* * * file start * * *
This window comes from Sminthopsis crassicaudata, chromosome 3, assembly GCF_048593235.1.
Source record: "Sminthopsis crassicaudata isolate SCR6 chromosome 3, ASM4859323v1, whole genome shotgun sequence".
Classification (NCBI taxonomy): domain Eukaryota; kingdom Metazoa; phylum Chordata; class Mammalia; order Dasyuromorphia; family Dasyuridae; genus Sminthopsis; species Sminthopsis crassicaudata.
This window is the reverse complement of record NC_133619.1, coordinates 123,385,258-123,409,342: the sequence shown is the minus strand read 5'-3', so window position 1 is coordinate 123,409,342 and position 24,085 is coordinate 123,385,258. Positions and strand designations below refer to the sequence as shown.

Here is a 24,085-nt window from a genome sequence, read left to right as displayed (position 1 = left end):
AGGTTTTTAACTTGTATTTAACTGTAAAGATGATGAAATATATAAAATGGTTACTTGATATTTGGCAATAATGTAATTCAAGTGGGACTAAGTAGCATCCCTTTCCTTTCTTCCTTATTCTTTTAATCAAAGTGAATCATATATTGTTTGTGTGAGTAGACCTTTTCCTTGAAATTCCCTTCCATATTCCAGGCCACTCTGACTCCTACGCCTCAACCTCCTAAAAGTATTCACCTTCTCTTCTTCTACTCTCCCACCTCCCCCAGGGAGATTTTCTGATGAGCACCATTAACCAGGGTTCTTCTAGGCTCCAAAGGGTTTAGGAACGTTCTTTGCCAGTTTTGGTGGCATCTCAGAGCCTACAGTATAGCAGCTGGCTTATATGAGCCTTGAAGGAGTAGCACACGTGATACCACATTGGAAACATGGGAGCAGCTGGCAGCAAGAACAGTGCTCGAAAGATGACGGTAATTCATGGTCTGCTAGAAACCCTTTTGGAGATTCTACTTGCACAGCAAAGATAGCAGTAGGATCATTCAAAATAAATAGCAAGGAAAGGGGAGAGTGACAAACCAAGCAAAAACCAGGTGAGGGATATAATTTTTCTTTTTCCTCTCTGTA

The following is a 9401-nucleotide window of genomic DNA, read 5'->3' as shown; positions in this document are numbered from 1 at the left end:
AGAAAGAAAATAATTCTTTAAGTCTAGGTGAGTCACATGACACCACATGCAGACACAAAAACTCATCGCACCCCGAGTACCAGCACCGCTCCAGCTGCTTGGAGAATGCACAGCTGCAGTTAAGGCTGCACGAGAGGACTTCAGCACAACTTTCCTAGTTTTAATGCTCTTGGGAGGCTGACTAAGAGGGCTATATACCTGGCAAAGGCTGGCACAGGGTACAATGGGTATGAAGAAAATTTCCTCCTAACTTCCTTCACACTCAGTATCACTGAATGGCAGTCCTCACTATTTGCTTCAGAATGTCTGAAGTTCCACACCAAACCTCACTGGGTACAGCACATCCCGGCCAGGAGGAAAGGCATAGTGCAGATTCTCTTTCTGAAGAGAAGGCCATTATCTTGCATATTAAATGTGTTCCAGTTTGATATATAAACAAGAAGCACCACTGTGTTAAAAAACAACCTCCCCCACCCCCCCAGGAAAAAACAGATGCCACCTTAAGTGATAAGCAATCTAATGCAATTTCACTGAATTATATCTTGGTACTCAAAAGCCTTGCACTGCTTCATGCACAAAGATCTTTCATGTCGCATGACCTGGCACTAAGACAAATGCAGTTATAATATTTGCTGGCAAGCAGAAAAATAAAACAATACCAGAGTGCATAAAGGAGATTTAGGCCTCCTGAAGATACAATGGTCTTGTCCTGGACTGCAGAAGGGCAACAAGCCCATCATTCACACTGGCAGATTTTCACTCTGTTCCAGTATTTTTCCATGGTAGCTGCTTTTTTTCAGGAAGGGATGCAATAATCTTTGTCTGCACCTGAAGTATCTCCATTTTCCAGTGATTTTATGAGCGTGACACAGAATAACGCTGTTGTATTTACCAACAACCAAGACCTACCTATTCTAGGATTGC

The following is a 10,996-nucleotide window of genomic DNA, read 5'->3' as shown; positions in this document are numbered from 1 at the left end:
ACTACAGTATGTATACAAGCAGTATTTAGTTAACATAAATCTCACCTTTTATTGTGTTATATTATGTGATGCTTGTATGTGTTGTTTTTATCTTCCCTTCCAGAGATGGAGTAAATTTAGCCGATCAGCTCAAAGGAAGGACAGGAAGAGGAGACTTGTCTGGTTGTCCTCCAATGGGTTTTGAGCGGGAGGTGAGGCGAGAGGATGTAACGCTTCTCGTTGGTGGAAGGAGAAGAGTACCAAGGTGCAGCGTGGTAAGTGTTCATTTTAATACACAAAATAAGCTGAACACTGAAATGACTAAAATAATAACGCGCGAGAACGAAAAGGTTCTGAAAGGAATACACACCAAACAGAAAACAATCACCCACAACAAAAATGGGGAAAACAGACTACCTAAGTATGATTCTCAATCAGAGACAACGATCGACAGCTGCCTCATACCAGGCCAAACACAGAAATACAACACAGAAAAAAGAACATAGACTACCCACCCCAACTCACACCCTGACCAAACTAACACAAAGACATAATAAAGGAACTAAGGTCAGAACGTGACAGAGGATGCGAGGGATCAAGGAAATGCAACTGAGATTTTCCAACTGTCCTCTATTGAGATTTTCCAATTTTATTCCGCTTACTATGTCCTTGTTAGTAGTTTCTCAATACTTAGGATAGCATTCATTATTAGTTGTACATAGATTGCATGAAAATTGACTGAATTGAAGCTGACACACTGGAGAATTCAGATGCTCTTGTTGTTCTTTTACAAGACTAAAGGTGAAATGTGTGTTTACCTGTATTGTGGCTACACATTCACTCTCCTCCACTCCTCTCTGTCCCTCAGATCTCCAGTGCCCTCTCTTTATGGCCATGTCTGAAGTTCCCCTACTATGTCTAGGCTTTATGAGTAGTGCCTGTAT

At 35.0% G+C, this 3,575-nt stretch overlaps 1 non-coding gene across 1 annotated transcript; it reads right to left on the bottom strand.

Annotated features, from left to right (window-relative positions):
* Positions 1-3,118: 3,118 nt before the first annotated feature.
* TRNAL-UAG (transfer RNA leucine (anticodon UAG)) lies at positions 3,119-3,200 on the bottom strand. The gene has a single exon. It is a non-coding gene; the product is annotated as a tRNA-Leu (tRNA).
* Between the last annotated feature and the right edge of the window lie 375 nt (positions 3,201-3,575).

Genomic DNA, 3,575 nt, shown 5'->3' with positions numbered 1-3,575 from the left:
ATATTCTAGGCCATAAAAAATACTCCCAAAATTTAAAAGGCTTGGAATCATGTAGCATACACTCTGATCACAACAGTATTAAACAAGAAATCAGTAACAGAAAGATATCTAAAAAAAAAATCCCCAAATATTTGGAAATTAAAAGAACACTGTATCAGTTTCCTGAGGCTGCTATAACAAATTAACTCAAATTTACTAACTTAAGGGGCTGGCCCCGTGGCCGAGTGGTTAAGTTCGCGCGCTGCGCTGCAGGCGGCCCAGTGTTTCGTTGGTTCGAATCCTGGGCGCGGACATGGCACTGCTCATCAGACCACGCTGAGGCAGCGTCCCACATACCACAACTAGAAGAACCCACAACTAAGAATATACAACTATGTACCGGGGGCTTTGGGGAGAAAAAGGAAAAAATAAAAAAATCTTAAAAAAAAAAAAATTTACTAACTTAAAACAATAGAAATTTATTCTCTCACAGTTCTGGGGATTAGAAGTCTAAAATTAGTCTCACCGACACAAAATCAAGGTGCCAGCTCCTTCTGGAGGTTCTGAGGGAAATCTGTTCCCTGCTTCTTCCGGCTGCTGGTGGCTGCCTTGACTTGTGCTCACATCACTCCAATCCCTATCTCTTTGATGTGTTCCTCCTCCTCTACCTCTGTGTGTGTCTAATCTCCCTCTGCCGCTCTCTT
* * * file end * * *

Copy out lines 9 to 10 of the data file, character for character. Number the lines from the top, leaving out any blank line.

The following is a 10,996-nucleotide window of genomic DNA, read 5'->3' as shown; positions in this document are numbered from 1 at the left end:
ACTACAGTATGTATACAAGCAGTATTTAGTTAACATAAATCTCACCTTTTATTGTGTTATATTATGTGATGCTTGTATGTGTTGTTTTTATCTTCCCTTCCAGAGATGGAGTAAATTTAGCCGATCAGCTCAAAGGAAGGACAGGAAGAGGAGACTTGTCTGGTTGTCCTCCAATGGGTTTTGAGCGGGAGGTGAGGCGAGAGGATGTAACGCTTCTCGTTGGTGGAAGGAGAAGAGTACCAAGGTGCAGCGTGGTAAGTGTTCATTTTAATACACAAAATAAGCTGAACACTGAAATGACTAAAATAATAACGCGCGAGAACGAAAAGGTTCTGAAAGGAATACACACCAAACAGAAAACAATCACCCACAACAAAAATGGGGAAAACAGACTACCTAAGTATGATTCTCAATCAGAGACAACGATCGACAGCTGCCTCATACCAGGCCAAACACAGAAATACAACACAGAAAAAAGAACATAGACTACCCACCCCAACTCACACCCTGACCAAACTAACACAAAGACATAATAAAGGAACTAAGGTCAGAACGTGACAGAGGATGCGAGGGATCAAGGAAATGCAACTGAGATTTTCCAACTGTCCTCTATTGAGATTTTCCAATTTTATTCCGCTTACTATGTCCTTGTTAGTAGTTTCTCAATACTTAGGATAGCATTCATTATTAGTTGTACATAGATTGCATGAAAATTGACTGAATTGAAGCTGACACACTGGAGAATTCAGATGCTCTTGTTGTTCTTTTACAAGACTAAAGGTGAAATGTGTGTTTACCTGTATTGTGGCTACACATTCACTCTCCTCCACTCCTCTCTGTCCCTCAGATCTCCAGTGCCCTCTCTTTATGGCCATGTCTGAAGTTCCCCTACTATGTCTAGGCTTTATGAGTAGTGCCTGTAT